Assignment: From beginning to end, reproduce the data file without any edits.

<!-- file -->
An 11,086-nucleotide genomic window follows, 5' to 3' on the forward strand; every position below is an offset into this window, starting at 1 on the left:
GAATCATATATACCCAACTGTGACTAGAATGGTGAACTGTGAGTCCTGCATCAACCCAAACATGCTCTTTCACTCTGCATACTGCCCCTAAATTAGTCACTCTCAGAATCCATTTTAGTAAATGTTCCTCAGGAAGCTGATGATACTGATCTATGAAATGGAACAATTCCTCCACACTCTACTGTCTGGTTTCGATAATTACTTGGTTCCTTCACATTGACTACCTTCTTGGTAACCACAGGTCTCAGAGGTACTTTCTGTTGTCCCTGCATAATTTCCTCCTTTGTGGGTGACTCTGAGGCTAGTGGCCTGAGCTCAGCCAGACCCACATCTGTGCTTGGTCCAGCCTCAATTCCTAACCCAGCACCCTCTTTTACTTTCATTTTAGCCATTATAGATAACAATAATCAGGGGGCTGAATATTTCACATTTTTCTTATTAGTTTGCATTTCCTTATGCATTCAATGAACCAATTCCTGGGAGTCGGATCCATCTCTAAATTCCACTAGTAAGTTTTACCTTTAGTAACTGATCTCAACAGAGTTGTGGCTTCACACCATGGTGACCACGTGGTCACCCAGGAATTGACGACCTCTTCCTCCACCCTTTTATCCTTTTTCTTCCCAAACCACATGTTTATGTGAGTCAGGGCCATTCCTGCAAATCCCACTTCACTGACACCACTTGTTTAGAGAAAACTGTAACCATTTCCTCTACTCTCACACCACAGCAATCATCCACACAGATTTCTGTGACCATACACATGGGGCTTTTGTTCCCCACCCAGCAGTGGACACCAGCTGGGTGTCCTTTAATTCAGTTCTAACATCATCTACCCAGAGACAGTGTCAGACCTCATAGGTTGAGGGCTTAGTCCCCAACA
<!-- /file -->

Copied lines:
An 11,086-nucleotide genomic window follows, 5' to 3' on the forward strand; every position below is an offset into this window, starting at 1 on the left:
GAATCATATATACCCAACTGTGACTAGAATGGTGAACTGTGAGTCCTGCATCAACCCAAACATGCTCTTTCACTCTGCATACTGCCCCTAAATTAGTCACTCTCAGAATCCATTTTAGTAAATGTTCCTCAGGAAGCTGATGATACTGATCTATGAAATGGAACAATTCCTCCACACTCTACTGTCTGGTTTCGATAATTACTTGGTTCCTTCACATTGACTACCTTCTTGGTAACCACAGGTCTCAGAGGTACTTTCTGTTGTCCCTGCATAATTTCCTCCTTTGTGGGTGACTCTGAGGCTAGTGGCCTGAGCTCAGCCAGACCCACATCTGTGCTTGGTCCAGCCTCAATTCCTAACCCAGCACCCTCTTTTACTTTCATTTTAGCCATTATAGATAACAATAATCAGGGGGCTGAATATTTCACATTTTTCTTATTAGTTTGCATTTCCTTATGCATTCAATGAACCAATTCCTGGGAGTCGGATCCATCTCTAAATTCCACTAGTAAGTTTTACCTTTAGTAACTGATCTCAACAGAGTTGTGGCTTCACACCATGGTGACCACGTGGTCACCCAGGAATTGACGACCTCTTCCTCCACCCTTTTATCCTTTTTCTTCCCAAACCACATGTTTATGTGAGTCAGGGCCATTCCTGCAAATCCCACTTCACTGACACCACTTGTTTAGAGAAAACTGTAACCATTTCCTCTACTCTCACACCACAGCAATCATCCACACAGATTTCTGTGACCATACACATGGGGCTTTTGTTCCCCACCCAGCAGTGGACACCAGCTGGGTGTCCTTTAATTCAGTTCTAACATCATCTACCCAGAGACAGTGTCAGACCTCATAGGTTGAGGGCTTAGTCCCCAACA